4. Remove the outermost frame from the hive to allow all the other frames to be slid apart easily.
    5. Remove the queen cage and insure the queen was released (cage should be empty). Set the empty queen cage aside.
    6. Carefully remove a frame in the center, one where most of the bees are on it, and inspect the frame. You should be able to see eggs, larva and maybe even capped brood.  If you are seeing larva that indicates you have a laying queen.
    7. Carefully replace all the frames into the hive where you removed them from.
    8. Refill the frame feeder with sugar syrup and close up the hive.
  • The Music of Spring

    written by Keith Roberts, Head Beekeeper at The Valley Hive

    “Winter’s on the wing, here’s a fine spring morn

    Coming clear thru the night, from the May I say…”

    -Dickon  from The Secret Garden

    Here’s a little known fact about the beekeeper at The Valley Hive….. I have a soft spot for musicals.  One that is especially relevant at the moment is The Secret Garden, and a particular song, “Winter’s  On The Wing” has been on loop for the last two weeks as I’ve made my rounds working bees.  The character, Dickon, senses winter losing its icy grip and he summons the spring to overcome the cold and bleak.

    There is an energy permeating across Southern California, and I am not talking about some abstract, New Age mystical concept.   When I have opened hives during the last two weeks, I see brand new wax; what my mentor referred to as “the icing on the cake,” being made by young bees encouraged by the nutrient rich nectar they have been receiving from their sisters coming back from the fields.  They are finding food, and a lot of it.  It takes some 2 million visits to flowers to make a pound of honey, but it takes an astounding equivalent of nine pounds of honey to produce a single pound of wax.  So when I see it being built, I start paying very close attention.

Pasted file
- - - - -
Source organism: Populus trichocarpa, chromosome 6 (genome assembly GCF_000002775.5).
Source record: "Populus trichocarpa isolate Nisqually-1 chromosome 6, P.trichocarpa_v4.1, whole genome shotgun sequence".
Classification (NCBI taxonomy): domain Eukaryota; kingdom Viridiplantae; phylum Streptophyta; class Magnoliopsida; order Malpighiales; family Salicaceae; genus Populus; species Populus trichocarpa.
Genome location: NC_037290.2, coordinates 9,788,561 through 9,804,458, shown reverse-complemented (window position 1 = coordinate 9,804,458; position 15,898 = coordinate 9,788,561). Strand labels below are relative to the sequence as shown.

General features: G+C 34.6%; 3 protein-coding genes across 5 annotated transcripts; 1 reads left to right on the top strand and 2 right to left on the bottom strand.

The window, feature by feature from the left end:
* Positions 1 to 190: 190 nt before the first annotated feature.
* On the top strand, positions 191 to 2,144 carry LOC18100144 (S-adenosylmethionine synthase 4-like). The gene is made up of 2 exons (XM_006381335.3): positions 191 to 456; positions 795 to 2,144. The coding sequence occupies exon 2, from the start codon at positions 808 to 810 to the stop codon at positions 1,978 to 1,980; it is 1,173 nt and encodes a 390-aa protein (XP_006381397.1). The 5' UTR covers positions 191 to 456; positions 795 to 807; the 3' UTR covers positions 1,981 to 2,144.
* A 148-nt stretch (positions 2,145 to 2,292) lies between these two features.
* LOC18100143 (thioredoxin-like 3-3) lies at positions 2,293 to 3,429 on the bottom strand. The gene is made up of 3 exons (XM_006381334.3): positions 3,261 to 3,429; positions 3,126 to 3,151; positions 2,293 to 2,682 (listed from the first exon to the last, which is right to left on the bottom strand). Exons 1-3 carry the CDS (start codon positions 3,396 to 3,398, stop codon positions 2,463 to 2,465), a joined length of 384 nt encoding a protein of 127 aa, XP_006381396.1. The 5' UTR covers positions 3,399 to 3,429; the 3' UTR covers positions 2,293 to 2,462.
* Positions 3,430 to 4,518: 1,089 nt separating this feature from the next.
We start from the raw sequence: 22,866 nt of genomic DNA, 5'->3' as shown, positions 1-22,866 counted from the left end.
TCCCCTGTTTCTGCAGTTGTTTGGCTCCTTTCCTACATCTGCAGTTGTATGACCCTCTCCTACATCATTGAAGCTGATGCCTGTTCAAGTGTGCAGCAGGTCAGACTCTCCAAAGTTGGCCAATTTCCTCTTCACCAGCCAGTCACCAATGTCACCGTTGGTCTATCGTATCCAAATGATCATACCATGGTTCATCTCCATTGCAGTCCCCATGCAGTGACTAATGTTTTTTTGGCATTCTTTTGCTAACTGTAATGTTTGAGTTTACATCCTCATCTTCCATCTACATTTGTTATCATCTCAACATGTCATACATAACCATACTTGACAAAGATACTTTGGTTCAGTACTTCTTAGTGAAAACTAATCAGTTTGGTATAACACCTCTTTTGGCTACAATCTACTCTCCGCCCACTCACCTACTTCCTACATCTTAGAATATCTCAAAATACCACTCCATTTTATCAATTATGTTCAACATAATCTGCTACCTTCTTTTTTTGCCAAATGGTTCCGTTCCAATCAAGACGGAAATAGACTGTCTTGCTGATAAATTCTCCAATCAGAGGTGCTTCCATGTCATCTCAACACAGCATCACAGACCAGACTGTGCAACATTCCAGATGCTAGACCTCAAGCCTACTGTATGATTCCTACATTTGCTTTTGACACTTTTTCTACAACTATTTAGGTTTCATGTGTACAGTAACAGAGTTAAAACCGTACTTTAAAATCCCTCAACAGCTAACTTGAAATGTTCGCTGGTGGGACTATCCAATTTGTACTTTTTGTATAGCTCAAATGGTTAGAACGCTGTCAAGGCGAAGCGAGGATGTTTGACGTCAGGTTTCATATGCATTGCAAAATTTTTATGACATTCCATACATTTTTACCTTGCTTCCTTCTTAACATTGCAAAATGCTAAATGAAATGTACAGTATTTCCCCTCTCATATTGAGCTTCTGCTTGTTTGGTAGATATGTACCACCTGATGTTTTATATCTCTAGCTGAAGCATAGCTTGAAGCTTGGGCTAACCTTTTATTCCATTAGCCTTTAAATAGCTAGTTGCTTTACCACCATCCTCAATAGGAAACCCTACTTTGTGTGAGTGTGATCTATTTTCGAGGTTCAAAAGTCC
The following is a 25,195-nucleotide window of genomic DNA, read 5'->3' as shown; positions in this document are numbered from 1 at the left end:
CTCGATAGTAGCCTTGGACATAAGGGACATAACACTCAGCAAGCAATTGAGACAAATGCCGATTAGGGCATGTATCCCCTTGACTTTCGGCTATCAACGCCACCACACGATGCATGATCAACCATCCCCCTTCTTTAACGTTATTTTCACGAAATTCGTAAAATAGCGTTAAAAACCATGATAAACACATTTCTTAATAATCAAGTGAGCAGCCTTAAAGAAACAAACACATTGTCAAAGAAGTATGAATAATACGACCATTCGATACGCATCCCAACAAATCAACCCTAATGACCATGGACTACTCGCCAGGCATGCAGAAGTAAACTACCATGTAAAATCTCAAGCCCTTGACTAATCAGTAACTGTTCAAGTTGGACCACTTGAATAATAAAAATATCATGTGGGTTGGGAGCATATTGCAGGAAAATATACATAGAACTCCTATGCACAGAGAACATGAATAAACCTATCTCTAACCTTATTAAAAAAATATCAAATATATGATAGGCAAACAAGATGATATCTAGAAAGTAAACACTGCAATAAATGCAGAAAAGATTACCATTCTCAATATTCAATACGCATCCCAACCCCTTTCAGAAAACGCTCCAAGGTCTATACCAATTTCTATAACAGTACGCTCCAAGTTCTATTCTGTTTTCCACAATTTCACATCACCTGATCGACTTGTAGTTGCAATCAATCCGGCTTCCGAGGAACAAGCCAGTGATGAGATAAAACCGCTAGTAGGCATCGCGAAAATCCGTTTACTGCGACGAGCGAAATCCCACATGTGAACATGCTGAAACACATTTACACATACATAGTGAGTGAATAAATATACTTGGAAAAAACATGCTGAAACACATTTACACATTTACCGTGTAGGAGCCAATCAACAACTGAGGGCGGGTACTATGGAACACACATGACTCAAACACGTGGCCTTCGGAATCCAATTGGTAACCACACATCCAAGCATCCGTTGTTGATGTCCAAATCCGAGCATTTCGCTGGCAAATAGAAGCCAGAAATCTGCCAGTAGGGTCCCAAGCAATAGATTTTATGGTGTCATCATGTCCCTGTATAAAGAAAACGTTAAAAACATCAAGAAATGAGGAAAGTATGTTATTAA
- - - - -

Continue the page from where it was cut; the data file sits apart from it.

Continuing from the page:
Queens are now being fed in full and they are laying at high speed, nearly 2,000 eggs a day.  The population of a hive can expand rapidly to capitalize on the banquet that is being prepared for them by nature.  Some of this is normal for this time of year, but this time, it just feels… different.

    “And now the sun is climbin’ high, risin’ fast on fire

    Glarin’ down through the gloom, gone the gray, I say

    The sun spells the doom, Of the winter’s reign

    Ice and chill must retire, From the May I say”

    After one such day of working bees, my restlessness gets the best of me and I find myself walking around my neighborhood.  It is about an hour from twilight, and I hear the bees above me working the white blossoms of the flowering pear trees standing proudly in the middle of the sidewalk.

    Ornamental Pear Ornamental Pear                                                                                                           photograph by Keith Roberts